What teachers do during ‘the holidays’

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Written by Dr Marcia Devlin AM | CEO, the Academy

Teaching is often considered an ‘easy’ job with ‘short hours’ and ‘lots of holidays’.

Yes, there are 12 weeks of school holidays each year – which sounds like a lot – but dig a bit deeper, and the reality of how teachers spend their time during holidays comes to light.

I spend a lot of time talking to teachers. I can tell you that none I have spoken to spend much time lying on banana lounges with cocktails in hand during the term breaks. The ones who are parents of school aged children themselves certainly don’t. But regardless of their family responsibilities, all teachers spend part of their ‘holidays’ (or term breaks as I prefer to call them) – working. Your child’s education relies on them doing so.

While recently there has been some necessary rest and recovery from 3 of the most difficult years in our living memory, teachers spend a lot of time during term breaks planning for the year, or term, ahead and preparing lessons.

One teacher I spoke to recently told me that she had spent her summer break reading books and watching films to assess their suitability for Year 9 English students. Considering some challenging texts and films for inclusion, including some on controversial topics, and thinking deeply about how to balance care and support for her students while pushing them to think critically about areas of social and political importance. Of course, how to help her students to develop their skills in analysis and argumentation was also central to her ‘holiday’ thinking.

Another teacher I know was scouring op shops for suitable dress-ups and props for his primary school kids, which were then carefully washed and stored for his students to act out their responses to literature.

A third bought packets of kitchen roll and tubes of toothpaste to use to teach kids the mathematical concept of estimation. She was planning to use these props with her students, to estimate how long the contents of a tube of toothpaste would be when squeezed out onto kitchen paper along the school corridor.

That teacher was also planning risk mitigation related to behaviour management and kids’ safety around the potential chaos of 24 primary school kids in a school corridor, wielding tubes of toothpaste... What could possibly go wrong?

A fourth teacher I spoke with was making cardboard prototypes of objects she wanted her class to construct as part of an integrated studies unit on mammals. I know this because she gave me the failed prototypes as a joke Christmas present. I am now a proud owner of cardboard whale and elephant (at least I think it’s an elephant – it's hard to tell…).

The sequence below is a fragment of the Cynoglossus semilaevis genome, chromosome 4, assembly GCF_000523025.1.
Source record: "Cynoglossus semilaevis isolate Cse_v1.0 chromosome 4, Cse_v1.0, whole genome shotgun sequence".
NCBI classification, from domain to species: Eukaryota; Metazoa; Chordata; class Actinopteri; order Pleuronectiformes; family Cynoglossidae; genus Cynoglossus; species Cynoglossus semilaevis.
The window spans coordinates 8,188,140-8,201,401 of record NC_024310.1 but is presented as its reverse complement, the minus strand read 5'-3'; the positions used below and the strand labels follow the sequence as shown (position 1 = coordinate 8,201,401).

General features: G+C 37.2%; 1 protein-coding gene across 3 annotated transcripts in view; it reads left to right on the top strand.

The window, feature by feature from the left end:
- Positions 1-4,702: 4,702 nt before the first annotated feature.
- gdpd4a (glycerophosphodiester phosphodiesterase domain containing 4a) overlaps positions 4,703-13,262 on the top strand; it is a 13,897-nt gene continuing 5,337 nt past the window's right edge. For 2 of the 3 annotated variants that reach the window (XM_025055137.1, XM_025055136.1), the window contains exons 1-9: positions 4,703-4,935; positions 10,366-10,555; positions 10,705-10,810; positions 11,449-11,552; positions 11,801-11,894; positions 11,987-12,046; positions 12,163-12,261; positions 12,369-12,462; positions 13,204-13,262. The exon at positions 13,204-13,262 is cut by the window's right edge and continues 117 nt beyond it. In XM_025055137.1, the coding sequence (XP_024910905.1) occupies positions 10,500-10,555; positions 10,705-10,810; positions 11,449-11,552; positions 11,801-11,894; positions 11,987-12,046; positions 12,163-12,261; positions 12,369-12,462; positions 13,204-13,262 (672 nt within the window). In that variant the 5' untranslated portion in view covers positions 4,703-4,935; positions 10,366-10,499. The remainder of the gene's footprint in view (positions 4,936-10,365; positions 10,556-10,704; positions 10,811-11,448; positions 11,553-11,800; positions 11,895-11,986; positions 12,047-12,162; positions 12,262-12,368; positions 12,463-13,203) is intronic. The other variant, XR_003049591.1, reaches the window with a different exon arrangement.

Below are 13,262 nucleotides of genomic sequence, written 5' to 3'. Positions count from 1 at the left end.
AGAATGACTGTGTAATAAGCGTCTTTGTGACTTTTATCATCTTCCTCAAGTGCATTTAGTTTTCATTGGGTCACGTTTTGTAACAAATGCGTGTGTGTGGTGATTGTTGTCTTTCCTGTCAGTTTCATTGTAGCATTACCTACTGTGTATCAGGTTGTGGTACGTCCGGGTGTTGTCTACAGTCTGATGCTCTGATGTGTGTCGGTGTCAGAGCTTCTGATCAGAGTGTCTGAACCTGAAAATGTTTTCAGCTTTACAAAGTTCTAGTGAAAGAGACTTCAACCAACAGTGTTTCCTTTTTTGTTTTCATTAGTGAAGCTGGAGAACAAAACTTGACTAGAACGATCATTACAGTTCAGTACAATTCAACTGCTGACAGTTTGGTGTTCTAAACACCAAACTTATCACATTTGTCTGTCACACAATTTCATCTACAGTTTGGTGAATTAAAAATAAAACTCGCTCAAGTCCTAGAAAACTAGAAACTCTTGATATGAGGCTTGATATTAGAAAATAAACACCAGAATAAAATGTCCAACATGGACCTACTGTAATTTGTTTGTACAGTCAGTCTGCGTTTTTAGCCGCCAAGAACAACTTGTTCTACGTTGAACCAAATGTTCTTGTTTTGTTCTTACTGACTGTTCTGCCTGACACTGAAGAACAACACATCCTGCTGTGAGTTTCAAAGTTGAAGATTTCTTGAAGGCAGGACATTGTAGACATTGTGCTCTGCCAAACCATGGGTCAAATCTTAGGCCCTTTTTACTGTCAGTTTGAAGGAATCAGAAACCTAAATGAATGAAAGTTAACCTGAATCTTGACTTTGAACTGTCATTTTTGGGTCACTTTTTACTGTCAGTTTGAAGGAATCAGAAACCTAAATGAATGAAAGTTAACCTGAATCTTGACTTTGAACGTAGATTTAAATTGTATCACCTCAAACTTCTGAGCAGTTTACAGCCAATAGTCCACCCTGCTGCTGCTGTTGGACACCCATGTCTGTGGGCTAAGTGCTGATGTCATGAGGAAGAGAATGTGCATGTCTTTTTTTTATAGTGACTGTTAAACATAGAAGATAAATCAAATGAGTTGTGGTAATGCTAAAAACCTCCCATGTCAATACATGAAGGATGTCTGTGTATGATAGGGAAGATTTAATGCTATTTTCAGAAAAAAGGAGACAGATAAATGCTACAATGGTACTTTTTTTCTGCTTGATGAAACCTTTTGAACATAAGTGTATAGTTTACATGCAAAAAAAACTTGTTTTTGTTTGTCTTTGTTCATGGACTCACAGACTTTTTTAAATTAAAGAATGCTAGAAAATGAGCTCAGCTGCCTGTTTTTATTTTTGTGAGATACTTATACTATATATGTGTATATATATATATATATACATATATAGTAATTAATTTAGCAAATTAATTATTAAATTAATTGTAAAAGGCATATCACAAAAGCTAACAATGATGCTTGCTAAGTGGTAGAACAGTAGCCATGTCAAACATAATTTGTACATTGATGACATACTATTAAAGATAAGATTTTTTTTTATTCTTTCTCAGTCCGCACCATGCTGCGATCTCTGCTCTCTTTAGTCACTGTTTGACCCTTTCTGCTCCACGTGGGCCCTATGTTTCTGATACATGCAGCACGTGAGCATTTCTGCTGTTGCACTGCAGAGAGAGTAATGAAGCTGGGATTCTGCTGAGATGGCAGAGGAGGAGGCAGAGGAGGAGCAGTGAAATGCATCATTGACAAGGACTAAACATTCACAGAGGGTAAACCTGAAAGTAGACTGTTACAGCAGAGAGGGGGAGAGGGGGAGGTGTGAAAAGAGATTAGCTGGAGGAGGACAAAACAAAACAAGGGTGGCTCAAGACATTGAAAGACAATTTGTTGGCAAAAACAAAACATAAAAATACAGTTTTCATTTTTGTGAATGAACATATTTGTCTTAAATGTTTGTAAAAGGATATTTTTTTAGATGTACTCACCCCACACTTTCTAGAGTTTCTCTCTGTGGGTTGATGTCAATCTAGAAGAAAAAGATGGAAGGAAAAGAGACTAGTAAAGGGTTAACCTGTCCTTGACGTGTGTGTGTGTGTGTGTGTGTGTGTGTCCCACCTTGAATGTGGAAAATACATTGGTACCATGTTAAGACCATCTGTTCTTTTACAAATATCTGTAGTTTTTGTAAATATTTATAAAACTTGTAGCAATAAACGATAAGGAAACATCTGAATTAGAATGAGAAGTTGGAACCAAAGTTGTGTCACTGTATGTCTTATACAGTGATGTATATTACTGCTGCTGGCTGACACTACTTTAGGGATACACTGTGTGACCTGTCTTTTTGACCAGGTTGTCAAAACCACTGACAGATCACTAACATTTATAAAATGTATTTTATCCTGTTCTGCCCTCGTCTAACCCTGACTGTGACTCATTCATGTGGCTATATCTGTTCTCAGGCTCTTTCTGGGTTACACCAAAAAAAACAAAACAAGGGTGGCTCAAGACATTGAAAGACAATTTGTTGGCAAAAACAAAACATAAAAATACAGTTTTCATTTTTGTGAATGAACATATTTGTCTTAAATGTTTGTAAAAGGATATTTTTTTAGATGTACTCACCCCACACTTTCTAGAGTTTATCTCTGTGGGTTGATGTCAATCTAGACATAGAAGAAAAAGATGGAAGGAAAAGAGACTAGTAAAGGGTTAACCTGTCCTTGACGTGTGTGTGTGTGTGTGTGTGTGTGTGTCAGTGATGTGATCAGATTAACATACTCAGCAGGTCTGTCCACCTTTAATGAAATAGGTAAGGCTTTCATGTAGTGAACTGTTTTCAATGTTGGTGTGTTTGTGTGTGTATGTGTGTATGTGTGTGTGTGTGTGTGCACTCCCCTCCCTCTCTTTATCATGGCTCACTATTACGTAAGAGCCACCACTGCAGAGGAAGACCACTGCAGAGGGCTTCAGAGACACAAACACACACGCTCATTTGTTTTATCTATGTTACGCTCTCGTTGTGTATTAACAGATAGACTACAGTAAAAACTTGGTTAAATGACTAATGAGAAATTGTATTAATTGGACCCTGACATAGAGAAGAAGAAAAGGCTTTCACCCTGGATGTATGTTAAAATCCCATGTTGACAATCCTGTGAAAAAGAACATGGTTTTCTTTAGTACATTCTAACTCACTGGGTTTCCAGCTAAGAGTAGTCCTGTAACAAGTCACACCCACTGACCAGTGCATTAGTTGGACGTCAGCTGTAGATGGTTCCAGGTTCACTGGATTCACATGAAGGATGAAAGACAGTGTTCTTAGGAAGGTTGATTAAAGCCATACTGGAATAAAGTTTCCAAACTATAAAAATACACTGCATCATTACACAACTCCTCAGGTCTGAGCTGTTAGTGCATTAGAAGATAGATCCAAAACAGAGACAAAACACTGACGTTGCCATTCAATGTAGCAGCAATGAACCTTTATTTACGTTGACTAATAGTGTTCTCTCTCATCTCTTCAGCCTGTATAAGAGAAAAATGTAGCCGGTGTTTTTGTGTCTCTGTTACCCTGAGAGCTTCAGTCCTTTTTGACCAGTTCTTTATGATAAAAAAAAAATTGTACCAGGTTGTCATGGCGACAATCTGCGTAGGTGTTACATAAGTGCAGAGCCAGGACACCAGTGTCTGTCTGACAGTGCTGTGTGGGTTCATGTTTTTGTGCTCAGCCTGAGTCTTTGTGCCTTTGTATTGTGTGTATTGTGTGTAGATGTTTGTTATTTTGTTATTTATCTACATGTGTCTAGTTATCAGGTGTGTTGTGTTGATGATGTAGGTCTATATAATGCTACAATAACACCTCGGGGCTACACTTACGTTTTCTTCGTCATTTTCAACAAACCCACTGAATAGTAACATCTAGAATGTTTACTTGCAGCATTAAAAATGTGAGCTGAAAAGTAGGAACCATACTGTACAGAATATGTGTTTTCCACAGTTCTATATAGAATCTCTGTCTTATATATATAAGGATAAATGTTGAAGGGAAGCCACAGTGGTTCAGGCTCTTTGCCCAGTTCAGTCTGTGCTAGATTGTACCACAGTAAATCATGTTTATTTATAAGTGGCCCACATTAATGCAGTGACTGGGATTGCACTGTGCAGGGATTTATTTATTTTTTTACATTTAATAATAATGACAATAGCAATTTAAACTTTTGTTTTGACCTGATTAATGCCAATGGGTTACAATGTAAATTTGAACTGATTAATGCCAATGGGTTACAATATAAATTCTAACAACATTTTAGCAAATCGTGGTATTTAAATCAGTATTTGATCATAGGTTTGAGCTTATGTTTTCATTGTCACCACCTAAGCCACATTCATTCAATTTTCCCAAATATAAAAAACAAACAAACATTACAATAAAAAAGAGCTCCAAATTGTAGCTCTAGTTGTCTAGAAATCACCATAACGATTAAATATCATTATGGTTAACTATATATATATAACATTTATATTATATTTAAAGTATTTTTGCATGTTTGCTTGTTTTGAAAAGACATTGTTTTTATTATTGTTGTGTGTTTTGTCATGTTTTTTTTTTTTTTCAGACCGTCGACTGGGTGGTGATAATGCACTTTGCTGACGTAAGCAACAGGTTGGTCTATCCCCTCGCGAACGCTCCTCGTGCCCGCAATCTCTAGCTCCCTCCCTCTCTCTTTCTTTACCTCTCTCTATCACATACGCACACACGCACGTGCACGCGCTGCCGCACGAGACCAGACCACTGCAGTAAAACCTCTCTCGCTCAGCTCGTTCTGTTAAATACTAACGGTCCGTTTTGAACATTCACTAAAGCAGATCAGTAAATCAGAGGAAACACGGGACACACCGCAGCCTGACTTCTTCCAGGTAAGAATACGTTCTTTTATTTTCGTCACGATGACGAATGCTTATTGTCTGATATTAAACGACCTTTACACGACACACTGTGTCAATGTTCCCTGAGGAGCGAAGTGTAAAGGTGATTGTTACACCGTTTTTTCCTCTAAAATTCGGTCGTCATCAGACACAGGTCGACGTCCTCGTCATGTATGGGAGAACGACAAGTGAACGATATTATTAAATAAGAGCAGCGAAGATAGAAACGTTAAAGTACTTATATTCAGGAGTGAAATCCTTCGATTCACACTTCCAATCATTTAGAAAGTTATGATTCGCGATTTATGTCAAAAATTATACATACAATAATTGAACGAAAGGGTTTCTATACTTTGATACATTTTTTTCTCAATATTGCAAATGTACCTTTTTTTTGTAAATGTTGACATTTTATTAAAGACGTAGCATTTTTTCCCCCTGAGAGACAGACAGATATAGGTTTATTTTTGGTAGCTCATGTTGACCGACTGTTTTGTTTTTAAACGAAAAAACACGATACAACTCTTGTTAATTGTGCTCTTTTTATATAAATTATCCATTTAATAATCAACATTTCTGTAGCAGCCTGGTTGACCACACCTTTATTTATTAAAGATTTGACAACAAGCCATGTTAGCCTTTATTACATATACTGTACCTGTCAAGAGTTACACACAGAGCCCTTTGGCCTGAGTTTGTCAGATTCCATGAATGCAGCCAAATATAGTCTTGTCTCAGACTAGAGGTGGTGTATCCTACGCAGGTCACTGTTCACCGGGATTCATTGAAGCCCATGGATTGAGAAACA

Some of this sounds like great fun on the surface, and teachers I talk to certainly aren’t complaining about spending term breaks doing this work, but it is work. Lessons – which teachers plan, prepare, and deliver all day every day – require expert knowledge and skills, and time, during ‘the holidays’.

Expert knowledge includes understanding how kids learn – and experienced teachers know that they all learn differently. Expert knowledge includes understanding how to set learning objectives at the appropriate level for 24 different kids, designing and matching learning tasks to the learning objectives, and aligning feedback and assessment for each child individually.

Expert skills include motivating and inspiring kids to connect with the learning material and experiences being offered to them. They include keeping kids engaged in learning, whether it be over a day or a period of time. They also include setting expectations and managing individual and group behaviour in a classroom, including when it is disruptive and providing positive and encouraging feedback on kids’ performance in ways that improve their learning. Expert skills include those needed when a kid – or several kids – have come to school hungry or tired or distracted or worried or anxious, or in any other state that may negatively affect their ability to concentrate and learn.

Which brings me to rest and recovery…

Teaching is a challenging job, and any teacher will tell you that recuperating is a huge part of term breaks. But the last 3 years have been significantly more difficult for teachers.

The difficulty and challenges of teaching 24 wriggly kids online during lockdowns cannot be over-stated. Teachers had to do all of what I have outlined above via a flat screen on a computer. If you tried to have a family gathering of any kind via zoom during the lockdowns, you’ll remember how hard it was and the headache you had at the end from trying to manage having only one person speak at a time…

While settling a class of excited 8-year-olds or enthusing a group of sleepy teenagers is hard enough in person, consider how challenging it was for teachers to do this online each and every morning, particularly as the pandemic and remote schooling wore on and on. Expertise in setting expectations, developing, explaining and implementing new rules, while monitoring and responding to 24 kids online were new requirements that every teacher in Victoria had to meet quickly, on top of all of the other requirements of them.

It was a wonder any of them came back from the first term break during the pandemic. But return they did, ready for more, having prepared thoroughly during the break. And they keep returning.

Teachers don’t have long holidays. They have short holidays, and some student-free time to prepare for the significant challenges of being teachers. So rather than implying that teachers are lazy with our casual comments about their easy job, short hours, and long holidays, we should be grateful for their ongoing work and thanking teachers for their service.

Last updated 11 May 2023